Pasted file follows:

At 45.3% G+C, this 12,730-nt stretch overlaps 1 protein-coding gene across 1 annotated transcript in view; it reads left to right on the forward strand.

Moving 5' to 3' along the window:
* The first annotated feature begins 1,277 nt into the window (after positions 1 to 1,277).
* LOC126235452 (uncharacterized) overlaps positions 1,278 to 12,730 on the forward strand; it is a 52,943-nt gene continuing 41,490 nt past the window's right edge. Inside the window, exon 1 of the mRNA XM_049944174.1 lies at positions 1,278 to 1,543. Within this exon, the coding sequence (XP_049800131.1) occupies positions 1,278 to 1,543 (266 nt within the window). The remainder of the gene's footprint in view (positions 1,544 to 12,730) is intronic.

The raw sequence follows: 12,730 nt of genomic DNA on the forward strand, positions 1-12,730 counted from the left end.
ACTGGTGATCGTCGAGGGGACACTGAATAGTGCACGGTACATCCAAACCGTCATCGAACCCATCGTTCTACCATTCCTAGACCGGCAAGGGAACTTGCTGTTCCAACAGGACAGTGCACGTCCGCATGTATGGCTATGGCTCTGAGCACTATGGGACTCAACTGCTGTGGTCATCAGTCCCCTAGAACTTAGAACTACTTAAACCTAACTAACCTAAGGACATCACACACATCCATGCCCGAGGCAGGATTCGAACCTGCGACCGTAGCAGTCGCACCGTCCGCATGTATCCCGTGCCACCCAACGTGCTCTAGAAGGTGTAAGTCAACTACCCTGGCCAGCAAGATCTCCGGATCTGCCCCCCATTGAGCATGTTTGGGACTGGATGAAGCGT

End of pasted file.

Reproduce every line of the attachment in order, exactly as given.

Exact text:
At 45.3% G+C, this 12,730-nt stretch overlaps 1 protein-coding gene across 1 annotated transcript in view; it reads left to right on the forward strand.

Moving 5' to 3' along the window:
* The first annotated feature begins 1,277 nt into the window (after positions 1 to 1,277).
* LOC126235452 (uncharacterized) overlaps positions 1,278 to 12,730 on the forward strand; it is a 52,943-nt gene continuing 41,490 nt past the window's right edge. Inside the window, exon 1 of the mRNA XM_049944174.1 lies at positions 1,278 to 1,543. Within this exon, the coding sequence (XP_049800131.1) occupies positions 1,278 to 1,543 (266 nt within the window). The remainder of the gene's footprint in view (positions 1,544 to 12,730) is intronic.

The raw sequence follows: 12,730 nt of genomic DNA on the forward strand, positions 1-12,730 counted from the left end.
ACTGGTGATCGTCGAGGGGACACTGAATAGTGCACGGTACATCCAAACCGTCATCGAACCCATCGTTCTACCATTCCTAGACCGGCAAGGGAACTTGCTGTTCCAACAGGACAGTGCACGTCCGCATGTATGGCTATGGCTCTGAGCACTATGGGACTCAACTGCTGTGGTCATCAGTCCCCTAGAACTTAGAACTACTTAAACCTAACTAACCTAAGGACATCACACACATCCATGCCCGAGGCAGGATTCGAACCTGCGACCGTAGCAGTCGCACCGTCCGCATGTATCCCGTGCCACCCAACGTGCTCTAGAAGGTGTAAGTCAACTACCCTGGCCAGCAAGATCTCCGGATCTGCCCCCCATTGAGCATGTTTGGGACTGGATGAAGCGT